In the TES Magazine, Friday, 17th August, Usha Goswami asked a rhetorical question: “Does dyslexia really exist?” and provides this answer:
“All over the world, it is recognized as a specific learning difficulty intimately linked to the way we process language.”
But what does this mean? “Dyslexia” – Greek for “poor reading” means nothing more nor less than it says. If you are a poor reader this could be due to a variety of problems, the most common of which is inadequate instruction.
This statement implies that reading is a biological imperative rather than a human invention that has to be taught. One is no more likely to find “reading neurons” or ‘reading modules’ in the brain than brain cells devoted to deciphering electronic circuit diagrams, algebraic symbols, or musical notation. Inventions are objects or symbol-sets created by the human brain to help us do what we can’t normally do. If we could memorize verbatim everything that was ever said to us, we might not need a writing system. All codes – like those listed above, make it possible to link a biologically based aptitude to abstract symbols that stand for units of that aptitude – like spoken language or music. Codes have to be taught – people do not come equipped with them at birth.
Some codes are easy to learn (the Italian alphabet code is almost entirely transparent – one sound/one symbol) and thus is completely reversible. This means that reading and spelling are instantly connected and reinforce one another. Some codes are hard to learn. The English alphabet code is one of the most opaque writing systems in the world with multiple spellings for almost every sound, and multiple ways to decode the same symbol. The fact that nearly every child in Italy can read, write, and spell after the first term in school, but 30% or more of children in England (or any English speaking country) can scarcely read or spell anything after 4 or 5 years of school, tells us a lot about our writing system and the way it is taught. It tells us nothing about the human brain - unless one wanted to argue that Italians have entirely different brains to English-speaking people.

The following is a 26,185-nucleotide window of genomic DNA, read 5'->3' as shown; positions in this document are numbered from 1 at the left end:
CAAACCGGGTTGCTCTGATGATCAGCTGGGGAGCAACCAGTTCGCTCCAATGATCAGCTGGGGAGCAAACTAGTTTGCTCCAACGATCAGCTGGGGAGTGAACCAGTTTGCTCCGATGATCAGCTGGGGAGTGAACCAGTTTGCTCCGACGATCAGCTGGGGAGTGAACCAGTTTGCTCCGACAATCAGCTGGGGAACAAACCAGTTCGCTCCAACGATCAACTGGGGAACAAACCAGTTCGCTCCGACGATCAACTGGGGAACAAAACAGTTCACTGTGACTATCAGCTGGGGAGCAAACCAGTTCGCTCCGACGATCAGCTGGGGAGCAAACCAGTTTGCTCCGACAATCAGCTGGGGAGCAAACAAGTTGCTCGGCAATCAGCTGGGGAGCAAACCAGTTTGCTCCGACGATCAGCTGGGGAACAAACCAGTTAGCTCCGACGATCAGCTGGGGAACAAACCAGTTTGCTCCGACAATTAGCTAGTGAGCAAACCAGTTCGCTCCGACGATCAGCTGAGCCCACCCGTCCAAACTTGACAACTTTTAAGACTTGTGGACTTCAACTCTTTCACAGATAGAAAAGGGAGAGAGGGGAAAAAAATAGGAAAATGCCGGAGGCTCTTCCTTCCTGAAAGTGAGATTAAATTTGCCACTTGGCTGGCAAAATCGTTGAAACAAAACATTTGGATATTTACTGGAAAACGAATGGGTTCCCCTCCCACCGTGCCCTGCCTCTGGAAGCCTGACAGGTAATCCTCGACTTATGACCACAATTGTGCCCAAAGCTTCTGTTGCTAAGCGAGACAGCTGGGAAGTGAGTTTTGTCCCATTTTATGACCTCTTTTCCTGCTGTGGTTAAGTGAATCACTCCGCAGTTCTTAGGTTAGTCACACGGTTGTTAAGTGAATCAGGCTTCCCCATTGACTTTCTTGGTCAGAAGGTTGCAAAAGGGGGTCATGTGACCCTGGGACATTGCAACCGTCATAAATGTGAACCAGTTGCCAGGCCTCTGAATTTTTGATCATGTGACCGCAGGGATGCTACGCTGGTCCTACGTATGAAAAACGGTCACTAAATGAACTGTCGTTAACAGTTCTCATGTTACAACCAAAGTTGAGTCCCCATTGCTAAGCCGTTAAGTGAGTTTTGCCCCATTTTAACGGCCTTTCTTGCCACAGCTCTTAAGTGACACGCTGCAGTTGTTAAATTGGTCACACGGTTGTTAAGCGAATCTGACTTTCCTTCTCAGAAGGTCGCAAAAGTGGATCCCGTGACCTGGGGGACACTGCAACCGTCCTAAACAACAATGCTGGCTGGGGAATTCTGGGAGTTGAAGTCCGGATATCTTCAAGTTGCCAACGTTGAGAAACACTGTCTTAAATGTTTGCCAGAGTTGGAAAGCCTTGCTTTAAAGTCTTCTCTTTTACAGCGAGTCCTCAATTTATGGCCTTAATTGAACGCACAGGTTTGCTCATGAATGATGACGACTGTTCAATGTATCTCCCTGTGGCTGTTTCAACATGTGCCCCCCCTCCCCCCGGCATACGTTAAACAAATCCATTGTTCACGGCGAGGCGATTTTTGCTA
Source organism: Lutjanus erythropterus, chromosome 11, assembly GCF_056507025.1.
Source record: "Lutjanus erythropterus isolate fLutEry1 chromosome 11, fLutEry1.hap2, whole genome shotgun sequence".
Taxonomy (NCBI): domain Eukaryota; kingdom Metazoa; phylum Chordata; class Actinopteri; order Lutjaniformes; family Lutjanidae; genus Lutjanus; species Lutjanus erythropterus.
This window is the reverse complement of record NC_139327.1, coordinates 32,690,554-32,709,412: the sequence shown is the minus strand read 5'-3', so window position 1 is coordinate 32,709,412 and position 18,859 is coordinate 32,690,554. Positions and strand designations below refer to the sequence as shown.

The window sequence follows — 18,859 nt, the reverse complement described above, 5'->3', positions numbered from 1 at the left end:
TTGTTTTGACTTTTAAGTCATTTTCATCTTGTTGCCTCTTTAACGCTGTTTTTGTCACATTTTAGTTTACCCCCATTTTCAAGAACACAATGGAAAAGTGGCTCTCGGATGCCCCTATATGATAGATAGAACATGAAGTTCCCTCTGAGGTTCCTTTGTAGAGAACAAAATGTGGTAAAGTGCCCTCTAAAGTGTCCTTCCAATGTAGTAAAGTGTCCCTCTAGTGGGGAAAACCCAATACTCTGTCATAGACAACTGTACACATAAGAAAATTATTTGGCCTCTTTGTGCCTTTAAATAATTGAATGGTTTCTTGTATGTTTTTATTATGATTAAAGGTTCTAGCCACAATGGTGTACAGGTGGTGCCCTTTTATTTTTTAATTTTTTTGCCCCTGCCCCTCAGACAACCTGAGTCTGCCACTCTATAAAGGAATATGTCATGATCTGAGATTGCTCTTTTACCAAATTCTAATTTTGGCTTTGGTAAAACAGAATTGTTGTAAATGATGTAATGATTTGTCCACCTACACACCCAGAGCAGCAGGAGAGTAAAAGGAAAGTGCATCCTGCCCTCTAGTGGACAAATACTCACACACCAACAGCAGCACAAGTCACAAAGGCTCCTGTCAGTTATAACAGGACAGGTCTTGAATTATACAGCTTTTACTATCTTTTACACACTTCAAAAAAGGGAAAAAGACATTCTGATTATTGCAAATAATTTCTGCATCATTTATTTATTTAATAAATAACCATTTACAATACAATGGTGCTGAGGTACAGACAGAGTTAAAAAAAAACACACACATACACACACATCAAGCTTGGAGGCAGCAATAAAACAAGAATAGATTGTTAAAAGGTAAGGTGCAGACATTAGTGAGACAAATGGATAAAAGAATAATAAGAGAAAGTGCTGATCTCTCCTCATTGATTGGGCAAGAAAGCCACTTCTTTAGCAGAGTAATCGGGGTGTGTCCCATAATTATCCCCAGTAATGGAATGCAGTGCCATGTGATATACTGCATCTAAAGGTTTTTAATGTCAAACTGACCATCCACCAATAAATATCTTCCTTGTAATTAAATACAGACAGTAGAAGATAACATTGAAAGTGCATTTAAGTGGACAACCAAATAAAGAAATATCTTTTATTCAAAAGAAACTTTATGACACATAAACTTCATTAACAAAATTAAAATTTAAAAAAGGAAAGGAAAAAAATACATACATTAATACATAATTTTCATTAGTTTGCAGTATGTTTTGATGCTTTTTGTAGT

For these reasons and others, it is puzzling why Goswami prefers to believe that “dyslexia” is real, a property of the brain, and constitutes a primary disorder, rather than that language is a property of the brain and language problems or other problems (visual tracking, visual and verbal memory) may make it difficult for a child to master the symbol-to-sound correspondences of a writing system. Language is a biological imperative. Reading is not. We know a lot about the anatomical locus of language-related brain systems. But you will never find a brain module (or central locus) for translating sets of symbols created by humans to assist learning and memory for specific tasks.
Goswami continues: “Particularly crucial is an area in the left hemisphere that turns print into sound. It is called the posterior superior temporal cortex.”
Having worked in a brain research lab for 10 years, and taught neuropsychology for 20, I know enough to state unequivocally that this statement makes no sense. First, no area of the brain is designated to turn print into sound! Print is a human invention, and linking print to segments of speech is a complex cognitive task that has to be taught. Areas in the brain process what they are biologically (evolutionarily) primed to do. In complex brains, these areas can “gang up” to produce quite sophisticated learning and behaviour. Symbolic thought – for example - is very late in evolution.
To decode a writing system, various regions of the brain combine to make this possible. The frontal eye-fields (part of the frontal lobes) are entrained to scan print from left-to-right, both eyes in focus, and other frontal areas are engaged to keep attention on the task.. The visual system receives this input directly and processes it (or should) as individual letters or multi-letter units (digraphs), and transmits this elsewhere. The auditory system (superior temporal cortex) which has great facility in discriminating phonemes – links this input to its auditory representation. Cross-modal signal processing – largely a function of the parietal lobes (left and right hemisphere), help make this connection, and the left-hemisphere motor systems output subvocal or vocal speech – which it does spontaneously once a word is “decoded.”